Treefarmer
 

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Yep, swap both differentials to end up with two different hubs makes too many problems. I wish I'd had dollars for a 3/4 ton when I bought this one (bought used at a good price) but it's been a good truck up to now. I'll sort this issue out and baby it along until I can do better. Even if I had the :gizmo: , I'm not sure I could walk into a dealership and plunk down $40-60,000 for a new truck. I know people do that but I'm the guy that looks for the truck after the first owner has run it 100,000 miles but treated it well.

Treefarmer
I want the low mileage lease return. My 2011 Silverado had 16,XXX miles and was just in from a 36 month lease when I bought it in 2014 :good2:
 

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Discussion Starter #16
Sounds good

I want the low mileage lease return. My 2011 Silverado had 16,XXX miles and was just in from a 36 month lease when I bought it in 2014 :good2:
I would want that too but the dollars might get in the way. Somehow it's easier to spend than to make. I know some folks are on the other end and make money easier than they spend it but I haven't learned that trick yet. I might never get to take up slacking. :drinks:

Treefarmer
 

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Discussion Starter #17
Looking at an Eaton

Give the guys at Strange Engineering, Moser Engineering, Tom's Differentials or Currie Enterprises a call, one of them will have a kit that consists of replacement bearings, new style retainer plates, seals and gaskets.

You will need a 15-20 ton hydraulic press tall enough for the axle length to change out the bearings yourself, otherwise, take them to an automotive machine shop to do the press work.
It goes in the shop next week. Depending on that it looks like inside, I'm considering an Eaton TrueTrac limited slip. I would appreciate any feedback on those if anyone has used one. Detroit Truetrac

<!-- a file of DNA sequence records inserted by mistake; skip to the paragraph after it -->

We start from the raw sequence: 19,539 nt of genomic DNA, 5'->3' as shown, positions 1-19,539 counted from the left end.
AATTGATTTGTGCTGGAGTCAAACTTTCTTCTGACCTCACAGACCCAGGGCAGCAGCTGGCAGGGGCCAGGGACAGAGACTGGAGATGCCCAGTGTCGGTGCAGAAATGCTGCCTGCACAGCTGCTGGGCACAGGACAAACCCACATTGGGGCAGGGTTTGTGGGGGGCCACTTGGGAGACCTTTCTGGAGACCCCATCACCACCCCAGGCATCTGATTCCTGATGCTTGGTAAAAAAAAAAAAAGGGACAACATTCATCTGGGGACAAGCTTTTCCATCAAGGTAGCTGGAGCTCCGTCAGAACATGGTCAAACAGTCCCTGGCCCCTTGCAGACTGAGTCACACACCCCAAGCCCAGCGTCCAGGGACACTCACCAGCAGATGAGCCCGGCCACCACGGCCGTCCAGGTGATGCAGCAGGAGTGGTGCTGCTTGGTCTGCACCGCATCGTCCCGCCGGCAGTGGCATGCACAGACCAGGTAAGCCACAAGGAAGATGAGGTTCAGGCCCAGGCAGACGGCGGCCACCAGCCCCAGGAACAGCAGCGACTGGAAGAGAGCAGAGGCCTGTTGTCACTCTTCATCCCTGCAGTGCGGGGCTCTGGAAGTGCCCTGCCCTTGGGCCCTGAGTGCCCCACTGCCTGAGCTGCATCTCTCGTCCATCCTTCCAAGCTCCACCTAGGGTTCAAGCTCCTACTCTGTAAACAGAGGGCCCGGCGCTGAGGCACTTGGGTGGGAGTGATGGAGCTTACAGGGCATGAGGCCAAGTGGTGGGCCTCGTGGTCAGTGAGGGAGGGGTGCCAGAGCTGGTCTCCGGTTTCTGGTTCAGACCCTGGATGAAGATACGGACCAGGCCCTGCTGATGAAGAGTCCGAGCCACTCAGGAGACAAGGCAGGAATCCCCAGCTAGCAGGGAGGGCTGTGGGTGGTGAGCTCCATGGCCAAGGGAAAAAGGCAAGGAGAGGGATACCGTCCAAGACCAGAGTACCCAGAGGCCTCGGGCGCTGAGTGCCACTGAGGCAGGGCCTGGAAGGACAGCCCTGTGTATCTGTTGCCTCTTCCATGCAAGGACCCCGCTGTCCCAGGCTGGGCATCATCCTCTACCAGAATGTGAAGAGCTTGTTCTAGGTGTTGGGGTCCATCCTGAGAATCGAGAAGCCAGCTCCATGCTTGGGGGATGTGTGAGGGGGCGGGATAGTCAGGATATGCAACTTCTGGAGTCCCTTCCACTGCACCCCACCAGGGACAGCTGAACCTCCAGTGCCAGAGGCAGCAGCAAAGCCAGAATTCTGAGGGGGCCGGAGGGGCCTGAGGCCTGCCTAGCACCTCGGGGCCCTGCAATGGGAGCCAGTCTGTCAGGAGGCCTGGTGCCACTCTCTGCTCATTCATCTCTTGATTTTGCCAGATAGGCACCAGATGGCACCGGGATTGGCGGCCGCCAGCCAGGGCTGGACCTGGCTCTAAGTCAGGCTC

Treefarmer
 

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It goes in the shop next week. Depending on that it looks like inside, I'm considering an Eaton TrueTrac limited slip. I would appreciate any feedback on those if anyone has used one. Detroit Truetrac

Treefarmer
That is an excellent pic imo, no clutch material, open diff under normal driving conditions and rapid lockup. I bet it will cost over $500 labor to install and reset the gears. Might as well renew the whole axle at that point, new bearings and shaft seals etc.
 

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I musta got lost.....Didn't you determine that your noise was the normal sound to expect from a "C-clip" retained axle? I'm sorry to stick my fat nose in your business but I just don't see a problem that justifies replacing/rebuilding the axle. I worked at a GM dealership for several years and never once saw one of these things "spit out" an axle. I HAVE seen some tore up rear ends, but the little bit of slack in the axle retainers never gave a problem. Just tryin to save you some money. But maybe I missed another key clue in the thread. :dunno:
 

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Discussion Starter #20
You may be correct

I musta got lost.....Didn't you determine that your noise was the normal sound to expect from a "C-clip" retained axle? I'm sorry to stick my fat nose in your business but I just don't see a problem that justifies replacing/rebuilding the axle. I worked at a GM dealership for several years and never once saw one of these things "spit out" an axle. I HAVE seen some tore up rear ends, but the little bit of slack in the axle retainers never gave a problem. Just tryin to save you some money. But maybe I missed another key clue in the thread. :dunno:
I'm not sure at this point if it's a normal noise or not. It started relatively quickly and is now getting more pronounced so I'm a bit worried there is something abnormal going on. The local mechanic will take a look next week, pull the cover, check for problems etc. If it is a "normal" noise I'll have to say it's extremely annoying, particularly when it showed up over a few hundred miles and wasn't there before.

I would pull the cover and take a look myself but don't have a lift or a good spot out of the wind and dust and don't want to create a problem rather than solve one.

Treefarmer